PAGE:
Parents today have a lot of tasks that demand their time — cleaning, cooking, banking, laundry, chauffeuring — the list goes on and on. Yet there’s another critical role crying for attention in many homes: family media guardian.
What does a mom or dad (or both) need to take up this role?
The job may seem overwhelming at first glance. From TV, music and movies to video/dvd rentals, video games and the Internet, the sheer vastness of the media boggles the mind.
In addition, the availability of mobile devices and wireless Internet access away from home add to the need for you to provide your kids with guidelines that allow them to learn about life in the manner and pace you set.
Fear not. Our "Family Media Guardian" series is here to help.
Television viewing has grown steadily since the first sets were introduced in the late 1920s. American kids aged 2-18 now spend an average of 5:29 hours using media each day, with the lion’s share of that attributed to TV. Studies show extensive viewing may be to blame for aggressive or violent behavior, poor academic performance, precocious sexuality, obesity and substance abuse.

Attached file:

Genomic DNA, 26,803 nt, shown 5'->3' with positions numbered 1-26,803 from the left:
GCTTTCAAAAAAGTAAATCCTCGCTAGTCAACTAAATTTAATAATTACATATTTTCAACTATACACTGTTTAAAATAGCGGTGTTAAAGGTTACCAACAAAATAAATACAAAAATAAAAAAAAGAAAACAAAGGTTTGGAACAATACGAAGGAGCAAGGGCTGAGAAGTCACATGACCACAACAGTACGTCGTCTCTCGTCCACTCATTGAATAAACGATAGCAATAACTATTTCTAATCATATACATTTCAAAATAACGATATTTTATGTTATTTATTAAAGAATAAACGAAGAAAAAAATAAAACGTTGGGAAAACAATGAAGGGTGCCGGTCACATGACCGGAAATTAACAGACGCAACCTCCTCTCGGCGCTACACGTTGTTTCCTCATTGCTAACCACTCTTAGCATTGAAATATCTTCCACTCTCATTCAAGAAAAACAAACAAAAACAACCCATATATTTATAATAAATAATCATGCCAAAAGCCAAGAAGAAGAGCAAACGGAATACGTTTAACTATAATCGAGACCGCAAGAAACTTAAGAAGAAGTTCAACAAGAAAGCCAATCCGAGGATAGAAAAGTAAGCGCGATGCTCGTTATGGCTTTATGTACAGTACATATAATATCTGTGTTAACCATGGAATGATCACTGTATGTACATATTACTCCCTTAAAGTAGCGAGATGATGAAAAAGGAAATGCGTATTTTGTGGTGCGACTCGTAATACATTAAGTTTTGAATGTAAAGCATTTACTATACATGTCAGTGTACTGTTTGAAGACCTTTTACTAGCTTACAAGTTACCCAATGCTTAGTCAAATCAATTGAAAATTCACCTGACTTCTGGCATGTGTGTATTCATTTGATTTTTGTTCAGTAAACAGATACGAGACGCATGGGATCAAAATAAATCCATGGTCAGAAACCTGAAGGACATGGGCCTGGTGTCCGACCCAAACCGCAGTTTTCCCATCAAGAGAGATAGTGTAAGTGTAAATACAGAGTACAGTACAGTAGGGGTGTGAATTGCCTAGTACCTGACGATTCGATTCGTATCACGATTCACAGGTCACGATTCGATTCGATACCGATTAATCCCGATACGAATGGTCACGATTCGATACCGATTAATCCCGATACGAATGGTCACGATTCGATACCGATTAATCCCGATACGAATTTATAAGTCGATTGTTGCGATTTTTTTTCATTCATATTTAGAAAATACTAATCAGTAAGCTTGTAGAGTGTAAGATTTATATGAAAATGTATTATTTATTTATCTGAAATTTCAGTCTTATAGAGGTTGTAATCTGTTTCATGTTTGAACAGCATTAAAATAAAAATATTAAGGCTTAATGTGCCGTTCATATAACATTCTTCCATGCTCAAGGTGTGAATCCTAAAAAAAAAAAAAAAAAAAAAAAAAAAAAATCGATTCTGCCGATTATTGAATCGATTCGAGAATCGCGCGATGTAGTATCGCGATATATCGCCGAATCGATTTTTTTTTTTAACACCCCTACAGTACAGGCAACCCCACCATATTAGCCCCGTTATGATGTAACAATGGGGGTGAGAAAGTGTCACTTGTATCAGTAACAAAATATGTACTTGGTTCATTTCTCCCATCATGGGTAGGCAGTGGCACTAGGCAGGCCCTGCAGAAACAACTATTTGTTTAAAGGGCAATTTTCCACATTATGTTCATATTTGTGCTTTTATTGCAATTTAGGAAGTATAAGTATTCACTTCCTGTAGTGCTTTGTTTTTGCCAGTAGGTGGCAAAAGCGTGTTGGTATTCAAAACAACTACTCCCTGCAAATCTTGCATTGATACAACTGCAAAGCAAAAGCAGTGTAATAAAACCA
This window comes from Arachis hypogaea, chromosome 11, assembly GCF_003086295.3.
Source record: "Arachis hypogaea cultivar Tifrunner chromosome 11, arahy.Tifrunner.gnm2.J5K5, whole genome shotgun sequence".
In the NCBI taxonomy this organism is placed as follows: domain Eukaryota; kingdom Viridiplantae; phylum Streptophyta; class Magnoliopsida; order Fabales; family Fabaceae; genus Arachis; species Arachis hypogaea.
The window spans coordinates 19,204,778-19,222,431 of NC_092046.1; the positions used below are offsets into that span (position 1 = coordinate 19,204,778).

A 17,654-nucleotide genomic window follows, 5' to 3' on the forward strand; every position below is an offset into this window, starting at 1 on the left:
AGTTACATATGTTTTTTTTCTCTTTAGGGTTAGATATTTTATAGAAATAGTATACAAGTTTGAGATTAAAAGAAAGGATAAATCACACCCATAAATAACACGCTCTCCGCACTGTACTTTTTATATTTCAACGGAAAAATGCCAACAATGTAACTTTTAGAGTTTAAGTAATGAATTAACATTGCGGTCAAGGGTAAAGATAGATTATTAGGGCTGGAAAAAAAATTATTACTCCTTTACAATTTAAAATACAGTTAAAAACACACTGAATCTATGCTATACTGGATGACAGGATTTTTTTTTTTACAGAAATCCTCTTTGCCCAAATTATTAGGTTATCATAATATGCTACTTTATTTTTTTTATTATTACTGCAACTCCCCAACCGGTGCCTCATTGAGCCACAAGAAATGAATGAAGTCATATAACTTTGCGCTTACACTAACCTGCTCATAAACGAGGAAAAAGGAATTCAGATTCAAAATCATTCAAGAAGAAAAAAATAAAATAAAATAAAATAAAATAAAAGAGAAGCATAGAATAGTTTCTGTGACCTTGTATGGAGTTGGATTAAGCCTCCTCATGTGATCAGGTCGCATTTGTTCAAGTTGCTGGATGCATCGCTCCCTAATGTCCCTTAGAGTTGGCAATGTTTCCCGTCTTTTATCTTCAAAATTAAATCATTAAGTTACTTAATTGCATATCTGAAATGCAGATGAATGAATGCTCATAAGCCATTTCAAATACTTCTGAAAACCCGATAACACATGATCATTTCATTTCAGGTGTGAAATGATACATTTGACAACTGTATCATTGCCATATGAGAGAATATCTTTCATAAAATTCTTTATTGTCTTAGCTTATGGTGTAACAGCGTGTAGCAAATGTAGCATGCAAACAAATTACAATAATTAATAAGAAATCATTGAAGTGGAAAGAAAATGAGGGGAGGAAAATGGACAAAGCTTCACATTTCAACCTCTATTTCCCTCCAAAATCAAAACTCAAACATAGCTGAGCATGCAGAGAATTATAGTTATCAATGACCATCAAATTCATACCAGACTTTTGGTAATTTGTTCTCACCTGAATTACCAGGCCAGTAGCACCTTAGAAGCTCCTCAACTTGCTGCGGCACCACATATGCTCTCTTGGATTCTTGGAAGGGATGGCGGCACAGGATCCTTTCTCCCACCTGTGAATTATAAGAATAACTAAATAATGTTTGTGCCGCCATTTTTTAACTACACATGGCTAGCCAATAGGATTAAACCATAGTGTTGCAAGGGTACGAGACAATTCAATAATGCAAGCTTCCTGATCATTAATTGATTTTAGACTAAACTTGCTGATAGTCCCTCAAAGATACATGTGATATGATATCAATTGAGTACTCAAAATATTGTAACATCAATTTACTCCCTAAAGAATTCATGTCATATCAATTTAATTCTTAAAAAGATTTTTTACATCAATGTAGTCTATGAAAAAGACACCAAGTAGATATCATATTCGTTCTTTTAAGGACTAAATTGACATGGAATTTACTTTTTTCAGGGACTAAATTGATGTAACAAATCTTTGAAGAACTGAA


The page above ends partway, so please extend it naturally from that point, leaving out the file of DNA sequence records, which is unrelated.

How do you respond to these studies? Most parents fall somewhere between tossing out the TV and hiring it as a full-time babysitter. Yet few are comfortable with their family viewing habits. Thanks to a long-running public debate, we have a wealth of good advice to draw from. Here’s some of the best:
Music is a powerful medium with long arms and strong associations. It can set the tone of a home, transport us to a special time and place, and even define an entire generation.
Have you given any thought to the role it plays in your family dynamics? The family media guardian will want to think about the following matters.
Compared to television, movies offer us greater control over what we view and more information to use in making wise choices. Some tips for the family media guardian:
Criteria that apply to videos and DVDs are the same as those for movies, but this medium has a few unique pluses and minuses:
Clearly, most video games are not as troublesome as Grand Theft Auto. But all deserve the attention of the family media guardian before becoming a part of your child’s game collection. How can parents be sure their child’s video games are OK? Most of us can’t play each one (in fact, the very thought makes the less coordinated break out in a cold sweat). Here are some tips: